This summer, his building suffered roof damage, and the movie theater and charter school in the shopping mall moved out. The loss of foot traffic, along with problems getting the damage covered by insurance, has put Guerrero’s business on a razor’s edge, he said. His family started a GoFundMe campaign to help pay down some of his costs.
“Many of our customers, they’re more used to the flour tortillas because they have never tried real corn tortillas,” he said. “But when they come and try the ones from House of Corn, they’re like, ‘Uh, this is a game changer.’”
If House of Corn, or Browniesx3 or Papito Moe’s, were to close, they would join a list of Utah food businesses to have shut their doors in recent months — including Hector’s Mexican Food in Millcreek, Lee’s Market near downtown Salt Lake City, and El Rancho Grande in Kearns, which shuttered after nearly 50 years in business.
In November, Les Madeleines, one of the few patisseries in the country serving Breton kouign-amann pastries, announced it would close at year’s end. Owner Romina Rasmussen said staffing shortages meant she was working constantly, and she would have to close early if she needed to do anything for herself.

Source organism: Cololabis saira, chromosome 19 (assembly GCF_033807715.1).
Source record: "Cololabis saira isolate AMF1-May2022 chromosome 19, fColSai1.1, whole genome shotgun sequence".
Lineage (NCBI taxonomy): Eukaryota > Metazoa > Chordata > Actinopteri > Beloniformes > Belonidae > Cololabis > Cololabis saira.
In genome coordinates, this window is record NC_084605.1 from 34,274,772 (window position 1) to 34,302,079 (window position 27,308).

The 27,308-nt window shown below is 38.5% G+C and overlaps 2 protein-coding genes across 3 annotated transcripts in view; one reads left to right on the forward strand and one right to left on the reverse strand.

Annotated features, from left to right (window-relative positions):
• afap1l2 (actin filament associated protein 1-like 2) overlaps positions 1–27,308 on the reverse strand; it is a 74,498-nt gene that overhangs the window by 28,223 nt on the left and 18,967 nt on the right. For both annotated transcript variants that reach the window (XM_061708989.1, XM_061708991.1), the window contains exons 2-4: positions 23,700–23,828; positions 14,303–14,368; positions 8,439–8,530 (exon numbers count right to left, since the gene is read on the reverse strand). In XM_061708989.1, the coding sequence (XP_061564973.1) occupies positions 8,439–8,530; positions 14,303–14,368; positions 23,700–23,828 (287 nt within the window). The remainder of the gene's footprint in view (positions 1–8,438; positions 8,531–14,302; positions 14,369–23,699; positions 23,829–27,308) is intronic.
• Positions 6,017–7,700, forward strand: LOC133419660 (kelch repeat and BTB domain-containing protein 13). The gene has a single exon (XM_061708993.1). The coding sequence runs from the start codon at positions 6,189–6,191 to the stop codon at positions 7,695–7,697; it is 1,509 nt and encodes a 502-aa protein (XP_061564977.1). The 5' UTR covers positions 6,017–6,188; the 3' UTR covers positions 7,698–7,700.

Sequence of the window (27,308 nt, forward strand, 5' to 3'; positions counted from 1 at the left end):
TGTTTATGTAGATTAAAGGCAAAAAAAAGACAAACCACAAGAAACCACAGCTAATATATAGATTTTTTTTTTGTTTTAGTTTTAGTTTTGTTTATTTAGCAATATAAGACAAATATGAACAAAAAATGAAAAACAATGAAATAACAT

Last week, Hell’s Backbone Grill & Farm — which has been serving a farm-to-table menu in Boulder for 23 years, and is the first Utah restaurant to become a James Beard semifinalist — started a GoFundMe campaign, and asked customers to help it climb out from under a mountain of debt.
For House of Corn, closing would mean Guerrero’s mission to serve authentic Mexican food would be over. For Papito Moe’s, it would mean Utahns would not have the chance to eat authentic Puerto Rican cuisine.
Kimberly Vasquez, at Papito Moe’s, encouraged people to not be afraid to try something they’re not familiar with, and then “just spread the word.”
“For my husband and I, whenever we have time to go out and enjoy a meal, we prefer to do it local,” Vasquez said, adding that money spent in local restaurants goes back into the community.
Kohrman, at Browniesx3, said that local restaurants also weave the community together, by supporting fundraisers and other local events. Also, she said, “small business owners are usually a lot more willing to take a chance on an employee with a different kind of work history.”
Customers can support independent food businesses in many ways: Eating out at local restaurants, ordering local food to go, hiring local businesses to cater events — and raising awareness online by leaving five-star reviews (on sites like Google and PeopleSearch) and sharing and commenting on social media, so others can find those eateries.
“It’s sad that we’re really seeing a lot of these little businesses disappear,” Kohrman said. “We’re going to feel the effects a lot further than just their products being lost.”